Machine learning for the study of Parkinson’s Disease diagnosis and associated mechanisms.

The underlying biological mechanisms associated with the origin and progression of
Parkinson’s Disease (PD) are still unclear and its diagnosis remains a challenge even after the onset of
motor symptoms. In this context, we aimed to identify molecular and genetic fingerprints associated
with motor-status PD from the analysis and modelling of blood-based omics data.
We applied several machine learning classification methods to investigate the predictive potential of
higher order functional representations of omics data from PD case/control studies. These higher
order functional representations were generated by summarizing omics abundance information into
global cellular pathways, cell compartments and protein complexes via aggregation statistics and
dimension-reduction deregulation scores. The models’ performance and most relevant predictive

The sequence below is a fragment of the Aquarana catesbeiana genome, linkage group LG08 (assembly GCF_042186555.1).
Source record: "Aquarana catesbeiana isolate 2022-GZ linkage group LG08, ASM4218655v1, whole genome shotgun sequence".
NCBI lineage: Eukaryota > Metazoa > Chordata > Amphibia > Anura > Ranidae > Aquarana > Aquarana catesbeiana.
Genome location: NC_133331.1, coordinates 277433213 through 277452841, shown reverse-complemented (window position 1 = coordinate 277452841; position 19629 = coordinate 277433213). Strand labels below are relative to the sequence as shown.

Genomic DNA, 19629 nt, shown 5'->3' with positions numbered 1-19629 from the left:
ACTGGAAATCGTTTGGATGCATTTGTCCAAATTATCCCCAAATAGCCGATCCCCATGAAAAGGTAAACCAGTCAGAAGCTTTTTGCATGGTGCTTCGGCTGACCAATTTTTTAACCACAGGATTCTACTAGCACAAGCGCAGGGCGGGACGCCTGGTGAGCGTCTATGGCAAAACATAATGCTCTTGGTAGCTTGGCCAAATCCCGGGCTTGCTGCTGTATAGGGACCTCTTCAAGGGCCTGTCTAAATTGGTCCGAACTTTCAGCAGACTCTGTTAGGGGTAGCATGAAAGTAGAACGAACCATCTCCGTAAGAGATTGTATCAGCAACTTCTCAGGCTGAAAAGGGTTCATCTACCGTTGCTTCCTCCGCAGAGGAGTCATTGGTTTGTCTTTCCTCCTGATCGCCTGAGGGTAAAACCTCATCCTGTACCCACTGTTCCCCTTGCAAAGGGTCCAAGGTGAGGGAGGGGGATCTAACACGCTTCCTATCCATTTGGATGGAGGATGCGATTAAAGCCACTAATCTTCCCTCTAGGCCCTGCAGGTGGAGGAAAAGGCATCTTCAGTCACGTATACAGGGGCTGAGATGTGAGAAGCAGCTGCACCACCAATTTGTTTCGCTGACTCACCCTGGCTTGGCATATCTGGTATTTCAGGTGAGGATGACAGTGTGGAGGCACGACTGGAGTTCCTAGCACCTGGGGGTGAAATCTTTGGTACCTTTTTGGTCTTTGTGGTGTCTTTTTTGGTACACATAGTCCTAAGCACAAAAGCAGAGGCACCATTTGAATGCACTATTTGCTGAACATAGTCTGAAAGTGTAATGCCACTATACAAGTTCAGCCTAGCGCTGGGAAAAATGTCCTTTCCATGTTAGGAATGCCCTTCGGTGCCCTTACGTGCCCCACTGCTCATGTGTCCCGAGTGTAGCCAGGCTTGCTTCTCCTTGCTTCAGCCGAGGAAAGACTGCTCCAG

features were compared with individual feature level predictors. The resulting diagnostic models
from metabolomics’ individual features and pathway deregulation scores achieve significant Area
Under the Curve (AUC, a receiver operating characteristic curve) scores for both cross-validation and
external testing. Furthermore, we identify plausible biological pathways associated with PD diagnosis
such as xanthine metabolism.
We have successfully built machine learning models at global cellular level and single-feature level to
study blood-based omics data for PD diagnosis. Our results not only reveal plausible biological
pathway associations, but also that metabolomics pathway deregulation scores can serve as robust
and biologically interpretable predictors for PD.
Topic: Neurodegenerative disease, computational biology.
Keywords: Machine learning, Parkinson’s Disease, pathways, omics, metabolomics, xanthine

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